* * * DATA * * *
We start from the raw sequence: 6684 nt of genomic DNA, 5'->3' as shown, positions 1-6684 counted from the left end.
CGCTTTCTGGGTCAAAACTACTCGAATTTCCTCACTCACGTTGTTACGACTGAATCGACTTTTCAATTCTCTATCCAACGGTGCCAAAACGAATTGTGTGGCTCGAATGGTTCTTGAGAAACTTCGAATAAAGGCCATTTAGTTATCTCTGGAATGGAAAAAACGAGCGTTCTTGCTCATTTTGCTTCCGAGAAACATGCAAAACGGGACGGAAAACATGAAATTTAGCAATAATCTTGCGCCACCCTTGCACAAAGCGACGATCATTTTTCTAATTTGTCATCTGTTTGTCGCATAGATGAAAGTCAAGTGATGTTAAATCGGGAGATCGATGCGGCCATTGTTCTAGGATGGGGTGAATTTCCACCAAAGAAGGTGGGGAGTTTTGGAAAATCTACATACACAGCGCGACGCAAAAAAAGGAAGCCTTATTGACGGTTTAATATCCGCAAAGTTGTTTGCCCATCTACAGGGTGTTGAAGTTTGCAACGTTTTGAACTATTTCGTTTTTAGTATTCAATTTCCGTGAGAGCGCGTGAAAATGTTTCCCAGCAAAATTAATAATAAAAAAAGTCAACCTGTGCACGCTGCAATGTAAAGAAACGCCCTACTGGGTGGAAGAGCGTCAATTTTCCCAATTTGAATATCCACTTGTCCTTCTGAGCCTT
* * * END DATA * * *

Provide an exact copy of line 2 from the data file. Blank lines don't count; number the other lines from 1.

CGCTTTCTGGGTCAAAACTACTCGAATTTCCTCACTCACGTTGTTACGACTGAATCGACTTTTCAATTCTCTATCCAACGGTGCCAAAACGAATTGTGTGGCTCGAATGGTTCTTGAGAAACTTCGAATAAAGGCCATTTAGTTATCTCTGGAATGGAAAAAACGAGCGTTCTTGCTCATTTTGCTTCCGAGAAACATGCAAAACGGGACGGAAAACATGAAATTTAGCAATAATCTTGCGCCACCCTTGCACAAAGCGACGATCATTTTTCTAATTTGTCATCTGTTTGTCGCATAGATGAAAGTCAAGTGATGTTAAATCGGGAGATCGATGCGGCCATTGTTCTAGGATGGGGTGAATTTCCACCAAAGAAGGTGGGGAGTTTTGGAAAATCTACATACACAGCGCGACGCAAAAAAAGGAAGCCTTATTGACGGTTTAATATCCGCAAAGTTGTTTGCCCATCTACAGGGTGTTGAAGTTTGCAACGTTTTGAACTATTTCGTTTTTAGTATTCAATTTCCGTGAGAGCGCGTGAAAATGTTTCCCAGCAAAATTAATAATAAAAAAAGTCAACCTGTGCACGCTGCAATGTAAAGAAACGCCCTACTGGGTGGAAGAGCGTCAATTTTCCCAATTTGAATATCCACTTGTCCTTCTGAGCCTT